The vast majority of Americans are having positive experiences with the health care system, but 21 percent of adults report having personally experienced a medical error, according to a new national survey released today by the IHI/NPSF Lucian Leape Institute and NORC at the University of Chicago. The survey further finds that, when errors do occur, they often have lasting impact on the patient's physical health, emotional health, financial well-being, or family relationships.
The nationwide survey of more than 2,500 adults was conducted by NORC from May 12-June 26, 2017. The survey expands on a 1997 survey conducted by the National Patient Safety Foundation (NPSF), which merged with the Institute for Healthcare Improvement (IHI) earlier this year.
Beyond personally experiencing errors, 31 percent of Americans report that someone else whose care they were closely involved with experienced an error. The new survey finds that ambulatory settings are a frequent site of medical errors, and that errors related to diagnosis and patient-provider communications are the most commonly reported.
Among the survey's other notable findings:
- * Nearly half of those who perceived that an error had occurred brought it to the attention of medical personnel or other staff at the health care facility.
* Most respondents believe that, while health care providers are chiefly responsible for patient safety, patients and their families also have a role to play.
* When asked what caused the medical error they experienced, people identified, on average, at least seven different factors.
"The survey results show that Americans recognize that patient safety is a critically important, but complex, issue," says Tejal K. Gandhi, MD, MPH, CPPS, Chief Clinical and Safety Officer, IHI, and President of the IHI/NPSF Lucian Leape Institute. "The focus on diagnostic errors and the outpatient settings closely parallels other research in this area and confirms that health care improvers need to take a systems approach to safety that encompasses all settings of care, not just hospitals."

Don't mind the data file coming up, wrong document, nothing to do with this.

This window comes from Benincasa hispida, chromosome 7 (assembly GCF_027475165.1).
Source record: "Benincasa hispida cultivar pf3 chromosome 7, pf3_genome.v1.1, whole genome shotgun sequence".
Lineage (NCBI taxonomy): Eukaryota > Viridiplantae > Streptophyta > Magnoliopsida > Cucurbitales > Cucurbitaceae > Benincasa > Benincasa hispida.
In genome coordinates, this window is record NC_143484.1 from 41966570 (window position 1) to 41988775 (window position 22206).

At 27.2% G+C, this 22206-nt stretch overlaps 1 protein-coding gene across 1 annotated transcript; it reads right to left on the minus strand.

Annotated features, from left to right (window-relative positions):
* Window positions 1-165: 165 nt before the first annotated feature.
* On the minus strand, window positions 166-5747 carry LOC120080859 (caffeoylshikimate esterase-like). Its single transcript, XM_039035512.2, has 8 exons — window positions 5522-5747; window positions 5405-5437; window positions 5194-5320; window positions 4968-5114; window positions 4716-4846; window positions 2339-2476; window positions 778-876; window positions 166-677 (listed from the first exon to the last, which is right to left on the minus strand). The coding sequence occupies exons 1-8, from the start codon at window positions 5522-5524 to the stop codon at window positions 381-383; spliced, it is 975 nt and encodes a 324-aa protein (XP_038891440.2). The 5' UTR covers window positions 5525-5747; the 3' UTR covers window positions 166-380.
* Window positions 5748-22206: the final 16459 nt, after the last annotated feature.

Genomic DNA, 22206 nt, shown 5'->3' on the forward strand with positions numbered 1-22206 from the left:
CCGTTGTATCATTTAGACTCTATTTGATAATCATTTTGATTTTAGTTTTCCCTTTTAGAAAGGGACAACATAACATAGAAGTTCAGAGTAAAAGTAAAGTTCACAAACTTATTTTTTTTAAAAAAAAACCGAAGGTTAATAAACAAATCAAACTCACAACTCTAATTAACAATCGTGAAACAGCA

Few Americans worry about patient safety personally. More than 8 in 10 believe that patient safety is the responsibility of health care providers, hospital leaders and administrators, as well as family members and patients.
"Studies have looked at the physical and financial hardships associated with medical errors. This new survey is notable for highlighting how medical harm impacts emotional health and family relationships," says Linda K. Kenney, President, Medically Induced Trauma Support Services, and a prominent patient advocate. "I think one of the most valuable findings is the degree to which patients are willing, and expect, to be involved in their care. The fact that many people who experienced an error spoke up about it confirms that patients and families are vital to informing health care organizations about harm and how to prevent it in the future."
The survey will be among the topics on the agenda at the 10th Annual IHI/NPSF Lucian Leape Institute Forum & Keynote Dinner taking place today in Newton, Massachusetts.
The survey was conducted with support from Medtronic, inaugural funder of the IHI/NPSF Lucian Leape Institute. The study design, analysis, and report are solely the responsibility of the authors and were in no way influenced or shaped by Medtronic.
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NORC at the University of Chicago. (2017, October 2). New survey finds 21 percent of Americans report personal experience with medical errors: The public believes errors result from systemic problems and that both health professionals and patients have a role in improving patient safety. Retrieved October 5, 2017.